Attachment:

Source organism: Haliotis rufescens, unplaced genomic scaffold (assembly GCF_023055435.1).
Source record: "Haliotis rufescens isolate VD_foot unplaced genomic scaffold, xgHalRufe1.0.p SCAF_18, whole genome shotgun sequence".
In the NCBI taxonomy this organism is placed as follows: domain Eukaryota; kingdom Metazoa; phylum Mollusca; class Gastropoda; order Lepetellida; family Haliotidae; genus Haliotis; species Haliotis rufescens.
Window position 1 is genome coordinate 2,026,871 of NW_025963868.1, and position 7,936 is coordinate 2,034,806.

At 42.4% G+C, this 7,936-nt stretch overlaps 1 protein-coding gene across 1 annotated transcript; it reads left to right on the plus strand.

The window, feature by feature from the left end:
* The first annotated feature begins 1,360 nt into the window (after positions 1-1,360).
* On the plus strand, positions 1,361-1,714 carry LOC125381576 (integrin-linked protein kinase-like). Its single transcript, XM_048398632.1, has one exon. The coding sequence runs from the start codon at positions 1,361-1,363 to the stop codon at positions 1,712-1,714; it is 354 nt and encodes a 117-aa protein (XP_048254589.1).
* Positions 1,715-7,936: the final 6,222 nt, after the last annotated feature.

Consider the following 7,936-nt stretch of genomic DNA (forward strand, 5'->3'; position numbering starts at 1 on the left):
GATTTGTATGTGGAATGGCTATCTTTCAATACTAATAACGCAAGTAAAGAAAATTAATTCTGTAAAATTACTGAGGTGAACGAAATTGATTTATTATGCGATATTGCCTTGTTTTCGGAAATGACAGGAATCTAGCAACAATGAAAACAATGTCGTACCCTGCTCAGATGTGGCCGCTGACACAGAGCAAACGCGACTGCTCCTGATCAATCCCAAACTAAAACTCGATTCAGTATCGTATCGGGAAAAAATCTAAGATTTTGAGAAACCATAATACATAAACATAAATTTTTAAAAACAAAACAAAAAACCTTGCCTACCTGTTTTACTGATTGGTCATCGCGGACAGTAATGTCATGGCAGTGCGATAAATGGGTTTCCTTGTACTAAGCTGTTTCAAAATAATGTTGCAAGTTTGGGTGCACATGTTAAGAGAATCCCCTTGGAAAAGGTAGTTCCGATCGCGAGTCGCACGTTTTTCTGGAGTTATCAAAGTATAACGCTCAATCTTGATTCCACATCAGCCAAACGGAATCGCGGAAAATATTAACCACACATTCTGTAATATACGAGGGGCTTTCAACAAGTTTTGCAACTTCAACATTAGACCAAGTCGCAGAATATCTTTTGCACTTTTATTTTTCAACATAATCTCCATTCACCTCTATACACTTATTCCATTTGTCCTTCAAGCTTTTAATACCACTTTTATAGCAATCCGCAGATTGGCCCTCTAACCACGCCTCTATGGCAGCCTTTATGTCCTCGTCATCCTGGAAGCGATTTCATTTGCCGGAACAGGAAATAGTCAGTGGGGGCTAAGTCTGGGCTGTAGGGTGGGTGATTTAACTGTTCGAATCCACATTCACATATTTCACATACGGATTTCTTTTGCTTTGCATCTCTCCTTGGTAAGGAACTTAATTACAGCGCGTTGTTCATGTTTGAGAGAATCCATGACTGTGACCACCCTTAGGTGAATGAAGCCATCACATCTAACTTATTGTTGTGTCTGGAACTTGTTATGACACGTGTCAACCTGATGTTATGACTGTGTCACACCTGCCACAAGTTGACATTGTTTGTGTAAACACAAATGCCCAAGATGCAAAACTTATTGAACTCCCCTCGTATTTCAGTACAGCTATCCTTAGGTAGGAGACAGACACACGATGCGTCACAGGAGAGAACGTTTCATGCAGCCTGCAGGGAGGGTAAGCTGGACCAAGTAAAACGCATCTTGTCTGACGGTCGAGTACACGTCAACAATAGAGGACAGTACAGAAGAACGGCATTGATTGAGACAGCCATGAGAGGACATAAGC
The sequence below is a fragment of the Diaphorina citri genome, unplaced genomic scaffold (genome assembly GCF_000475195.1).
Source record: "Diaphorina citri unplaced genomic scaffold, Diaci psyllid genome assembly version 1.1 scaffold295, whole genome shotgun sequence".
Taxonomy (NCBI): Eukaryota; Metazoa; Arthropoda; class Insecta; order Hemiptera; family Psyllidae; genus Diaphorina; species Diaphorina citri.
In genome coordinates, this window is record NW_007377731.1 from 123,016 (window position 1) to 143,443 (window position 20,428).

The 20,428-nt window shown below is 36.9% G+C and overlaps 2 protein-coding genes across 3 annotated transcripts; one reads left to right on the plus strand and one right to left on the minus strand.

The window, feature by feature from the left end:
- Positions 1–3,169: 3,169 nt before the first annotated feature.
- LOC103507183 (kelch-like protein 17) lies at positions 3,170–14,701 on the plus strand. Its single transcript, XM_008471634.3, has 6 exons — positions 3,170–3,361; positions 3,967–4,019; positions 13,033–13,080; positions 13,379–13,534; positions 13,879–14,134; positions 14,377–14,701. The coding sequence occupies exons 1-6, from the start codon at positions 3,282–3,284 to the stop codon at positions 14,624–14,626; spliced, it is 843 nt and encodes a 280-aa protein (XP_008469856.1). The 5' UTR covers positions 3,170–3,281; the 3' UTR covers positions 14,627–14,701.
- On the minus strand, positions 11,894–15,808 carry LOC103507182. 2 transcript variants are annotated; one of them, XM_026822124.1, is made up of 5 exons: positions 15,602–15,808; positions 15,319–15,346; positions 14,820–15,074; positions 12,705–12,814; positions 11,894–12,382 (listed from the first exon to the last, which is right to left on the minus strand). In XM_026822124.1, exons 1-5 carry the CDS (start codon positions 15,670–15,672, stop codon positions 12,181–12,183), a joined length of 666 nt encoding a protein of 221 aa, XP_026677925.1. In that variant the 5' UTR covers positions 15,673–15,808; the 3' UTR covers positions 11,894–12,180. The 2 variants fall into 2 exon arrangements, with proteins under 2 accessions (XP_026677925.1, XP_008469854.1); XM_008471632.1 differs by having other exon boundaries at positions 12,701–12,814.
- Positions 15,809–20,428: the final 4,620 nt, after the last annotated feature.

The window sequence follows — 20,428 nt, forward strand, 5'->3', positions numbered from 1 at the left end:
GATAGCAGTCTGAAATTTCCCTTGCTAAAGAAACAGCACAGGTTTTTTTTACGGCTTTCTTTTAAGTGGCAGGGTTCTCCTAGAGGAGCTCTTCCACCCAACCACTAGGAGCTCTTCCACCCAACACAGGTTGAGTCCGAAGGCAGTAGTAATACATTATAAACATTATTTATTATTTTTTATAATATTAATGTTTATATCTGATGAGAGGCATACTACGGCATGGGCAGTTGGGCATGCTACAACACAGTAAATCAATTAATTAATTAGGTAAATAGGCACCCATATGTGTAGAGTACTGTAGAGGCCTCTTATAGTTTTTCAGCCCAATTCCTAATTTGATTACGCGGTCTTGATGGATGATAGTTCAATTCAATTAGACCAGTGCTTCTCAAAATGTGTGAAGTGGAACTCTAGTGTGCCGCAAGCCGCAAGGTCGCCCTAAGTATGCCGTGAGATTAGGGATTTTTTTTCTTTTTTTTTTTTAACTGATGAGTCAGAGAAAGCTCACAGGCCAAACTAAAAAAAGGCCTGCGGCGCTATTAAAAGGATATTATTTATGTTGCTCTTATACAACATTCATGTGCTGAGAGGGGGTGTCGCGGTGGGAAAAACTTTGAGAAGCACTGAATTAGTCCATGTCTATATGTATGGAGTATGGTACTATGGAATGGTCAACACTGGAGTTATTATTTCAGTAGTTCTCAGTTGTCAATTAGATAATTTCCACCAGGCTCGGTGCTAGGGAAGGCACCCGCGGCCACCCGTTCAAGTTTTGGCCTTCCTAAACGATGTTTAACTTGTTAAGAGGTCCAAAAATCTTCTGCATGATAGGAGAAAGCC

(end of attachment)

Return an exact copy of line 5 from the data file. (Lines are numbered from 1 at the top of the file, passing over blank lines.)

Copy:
At 42.4% G+C, this 7,936-nt stretch overlaps 1 protein-coding gene across 1 annotated transcript; it reads left to right on the plus strand.